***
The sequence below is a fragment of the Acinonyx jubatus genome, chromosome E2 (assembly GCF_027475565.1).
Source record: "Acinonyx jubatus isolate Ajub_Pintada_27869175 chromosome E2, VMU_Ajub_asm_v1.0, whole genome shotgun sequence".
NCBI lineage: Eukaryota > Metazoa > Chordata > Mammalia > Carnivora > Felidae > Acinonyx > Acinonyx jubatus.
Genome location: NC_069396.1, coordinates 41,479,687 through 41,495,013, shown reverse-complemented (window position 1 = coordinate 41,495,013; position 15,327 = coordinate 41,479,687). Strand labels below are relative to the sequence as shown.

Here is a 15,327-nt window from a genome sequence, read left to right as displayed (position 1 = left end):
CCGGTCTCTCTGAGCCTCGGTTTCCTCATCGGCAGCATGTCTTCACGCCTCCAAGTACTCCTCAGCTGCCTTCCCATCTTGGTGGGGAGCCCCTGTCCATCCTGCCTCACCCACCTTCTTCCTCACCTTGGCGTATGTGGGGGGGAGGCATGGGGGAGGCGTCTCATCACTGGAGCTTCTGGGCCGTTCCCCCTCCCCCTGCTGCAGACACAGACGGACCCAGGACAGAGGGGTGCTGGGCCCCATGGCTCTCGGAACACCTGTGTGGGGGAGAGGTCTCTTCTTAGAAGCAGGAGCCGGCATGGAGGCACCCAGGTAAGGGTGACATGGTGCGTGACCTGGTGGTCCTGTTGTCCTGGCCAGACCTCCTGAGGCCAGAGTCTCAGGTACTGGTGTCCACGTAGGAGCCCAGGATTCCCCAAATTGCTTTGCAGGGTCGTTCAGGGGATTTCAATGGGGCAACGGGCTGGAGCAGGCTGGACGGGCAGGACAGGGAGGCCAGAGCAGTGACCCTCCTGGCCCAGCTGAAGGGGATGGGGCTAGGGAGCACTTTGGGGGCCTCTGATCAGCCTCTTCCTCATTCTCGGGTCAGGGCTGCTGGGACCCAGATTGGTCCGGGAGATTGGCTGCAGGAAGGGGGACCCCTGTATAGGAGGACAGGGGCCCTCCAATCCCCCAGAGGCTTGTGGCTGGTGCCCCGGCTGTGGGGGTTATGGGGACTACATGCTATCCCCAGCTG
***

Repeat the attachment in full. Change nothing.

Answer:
The sequence below is a fragment of the Acinonyx jubatus genome, chromosome E2 (assembly GCF_027475565.1).
Source record: "Acinonyx jubatus isolate Ajub_Pintada_27869175 chromosome E2, VMU_Ajub_asm_v1.0, whole genome shotgun sequence".
NCBI lineage: Eukaryota > Metazoa > Chordata > Mammalia > Carnivora > Felidae > Acinonyx > Acinonyx jubatus.
Genome location: NC_069396.1, coordinates 41,479,687 through 41,495,013, shown reverse-complemented (window position 1 = coordinate 41,495,013; position 15,327 = coordinate 41,479,687). Strand labels below are relative to the sequence as shown.

Here is a 15,327-nt window from a genome sequence, read left to right as displayed (position 1 = left end):
CCGGTCTCTCTGAGCCTCGGTTTCCTCATCGGCAGCATGTCTTCACGCCTCCAAGTACTCCTCAGCTGCCTTCCCATCTTGGTGGGGAGCCCCTGTCCATCCTGCCTCACCCACCTTCTTCCTCACCTTGGCGTATGTGGGGGGGAGGCATGGGGGAGGCGTCTCATCACTGGAGCTTCTGGGCCGTTCCCCCTCCCCCTGCTGCAGACACAGACGGACCCAGGACAGAGGGGTGCTGGGCCCCATGGCTCTCGGAACACCTGTGTGGGGGAGAGGTCTCTTCTTAGAAGCAGGAGCCGGCATGGAGGCACCCAGGTAAGGGTGACATGGTGCGTGACCTGGTGGTCCTGTTGTCCTGGCCAGACCTCCTGAGGCCAGAGTCTCAGGTACTGGTGTCCACGTAGGAGCCCAGGATTCCCCAAATTGCTTTGCAGGGTCGTTCAGGGGATTTCAATGGGGCAACGGGCTGGAGCAGGCTGGACGGGCAGGACAGGGAGGCCAGAGCAGTGACCCTCCTGGCCCAGCTGAAGGGGATGGGGCTAGGGAGCACTTTGGGGGCCTCTGATCAGCCTCTTCCTCATTCTCGGGTCAGGGCTGCTGGGACCCAGATTGGTCCGGGAGATTGGCTGCAGGAAGGGGGACCCCTGTATAGGAGGACAGGGGCCCTCCAATCCCCCAGAGGCTTGTGGCTGGTGCCCCGGCTGTGGGGGTTATGGGGACTACATGCTATCCCCAGCTG